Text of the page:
AWS Security Best Practice: Attach or Replace AWS IAM Roles to Existing EC2 Instances

  • February 17, 2017

One of the approaches our AWS Consultants consistently take is Security by Design. By building security in from the beginning–rather than as an afterthought–security rules, processes and controls are inherent to the system. We like to think of it as a race car with the roll cage built into the frame vs. a race car built and the roll cage added afterward. Truthfully, which car would you feel safer helming?

Unfortunately, not all infrastructure is built with Security by Design (SbD) in mind, or may have been built before some of the best practices were introduced. The ability to go back, perform an AWS security assessment, and add SbD is thus pivotal in re-platforming and enhancing the security of an existing setup which is why we are excited to hear that AWS announced the ability to attach or replace AWS IAM roles to existing Amazon EC2 instances.

Before we fully dive-in to discuss this new feature, let’s back up just a little and explain whey IAM, in general, is a part of the standard Flux7 build:

  • IAM provides flexible credential management, giving you control to enforce stricter security standards like Multifactor Authentication (MFA) for users who access the AWS Management Console or use APIs. Or, there is a host of other ways you can authenticate users — from passwords to keypairs. This flexibility allows you to use credentials optimum for your environment. For example, for a financial services firm that had strict security parameters, we used IAM to institute MFA at the firm, thereby further tightening security controls and ensuring it met its internal security and regulatory compliance requirements.
  • You can leverage your existing identity system, like Active Directory (AD), with IAM in order to streamline management and more easily grant employees access based on their role within the organization. We have done this work for many organizations now, linking AD or another service to assign permissions and easily update systems with new employee arrival or departures.

Beyond IAM, however, AWS has IAM roles which allow you to define a set of permissions and then let authenticated users or EC2 instances use them, in the process, giving them temporary access to these resources. The result: you don’t have to share long-term credentials or create permissions every time an EC2 instance requires access to a resource. Auditors like IAM roles because they enable applications running on EC2 to use temporary security credentials which greatly reduces the risk associated with an elongated key compromise.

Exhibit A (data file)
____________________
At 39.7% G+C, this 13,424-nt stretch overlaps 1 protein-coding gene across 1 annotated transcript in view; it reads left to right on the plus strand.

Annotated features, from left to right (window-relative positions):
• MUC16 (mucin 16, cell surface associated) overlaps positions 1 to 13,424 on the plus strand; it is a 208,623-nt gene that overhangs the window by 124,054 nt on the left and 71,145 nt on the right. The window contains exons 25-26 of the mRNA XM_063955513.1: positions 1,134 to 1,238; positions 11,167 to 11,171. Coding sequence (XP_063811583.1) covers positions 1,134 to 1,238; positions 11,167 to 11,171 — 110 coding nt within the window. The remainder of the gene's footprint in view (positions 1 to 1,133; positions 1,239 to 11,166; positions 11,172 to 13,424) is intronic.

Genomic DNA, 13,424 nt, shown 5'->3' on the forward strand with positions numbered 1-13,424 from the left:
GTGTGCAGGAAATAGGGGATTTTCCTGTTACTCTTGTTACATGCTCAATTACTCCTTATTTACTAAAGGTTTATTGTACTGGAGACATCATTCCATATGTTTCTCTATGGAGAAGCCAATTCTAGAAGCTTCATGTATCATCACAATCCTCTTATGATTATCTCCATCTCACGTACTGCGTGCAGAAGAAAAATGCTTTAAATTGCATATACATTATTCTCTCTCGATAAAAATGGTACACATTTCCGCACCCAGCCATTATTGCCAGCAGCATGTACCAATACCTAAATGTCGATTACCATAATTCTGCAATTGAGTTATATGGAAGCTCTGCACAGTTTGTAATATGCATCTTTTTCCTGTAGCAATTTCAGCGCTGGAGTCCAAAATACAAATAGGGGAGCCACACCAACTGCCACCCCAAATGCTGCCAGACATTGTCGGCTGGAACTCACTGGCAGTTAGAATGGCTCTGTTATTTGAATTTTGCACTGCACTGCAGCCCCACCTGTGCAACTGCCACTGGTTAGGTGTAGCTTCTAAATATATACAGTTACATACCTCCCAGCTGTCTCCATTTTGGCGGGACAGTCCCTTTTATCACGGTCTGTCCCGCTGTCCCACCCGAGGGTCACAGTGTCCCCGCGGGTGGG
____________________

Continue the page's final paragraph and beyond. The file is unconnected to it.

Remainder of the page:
We would argue IAM roles should be part of your AWS build as they are a key component of Security by Design and a security best practice. As the name implies, Identity and Access Management roles allow granular control over which user has access to which resources. We worked with a client recently who had given every developer complete access to every resource. Not only does this open the door to potential malicious activity, but more often than not, employees will accidentally cause security or operational issues by for example inadvertently terminating an EC2 instance.

We’ve discussed in prior blogs one key use case for IAM roles, which is Cross-Account Access. Users may have multiple accounts – say for development and production environments – and in wanting to avoid the operational overhead that comes with managing multiple accounts prefer instead to have cross-account access. IAM roles enable cross-account access, eliminating the challenges of having multiple accounts while retaining the benefits of having separate AWS environments.

Earlier this week we shared the story of a customer whose use of automation helped save the day in an emergency AWS migration. In that piece, we noted that the company was not using IAM roles even though it would have been an enhancement. They were not in use because their ec2 instances predated the introduction of IAM roles as a feature by AWS. The customer had not gone back and added the use of IAM roles because they had the shortcoming that they could not be attached to a running instance — you could only attach a profile when you created the instance.

When we were creating their new VPC and instances, we had only a binary choice: add them or choose to let the opportunity to add them pass us by. Because we did not want to miss the opportunity to enable the customer to use IAM roles in the future, we made the decision to attach IAM instance profiles with empty policies. However, with this new feature, we would have had a third option: to go back and add the IAM role at a time of our choosing.

As you can see, IAM roles enable security best practices, and as a result, we include them as part of the standard Flux7 AWS build. (For steps to enable or replace IAM roles for existing EC2 instances, check out the AWS Security Blog.) For organizations that have not included IAM roles in their initial build, we greatly encourage you to do so and with this new feature, it is easier than ever. For additional reading on Flux7’s approach to building security in, please see our Security by Design best practices resources. And, for additional insights, tips and tricks and news analysis, please subscribe to our blog by clicking below.

Subscribe to our blog


Related Blog Posts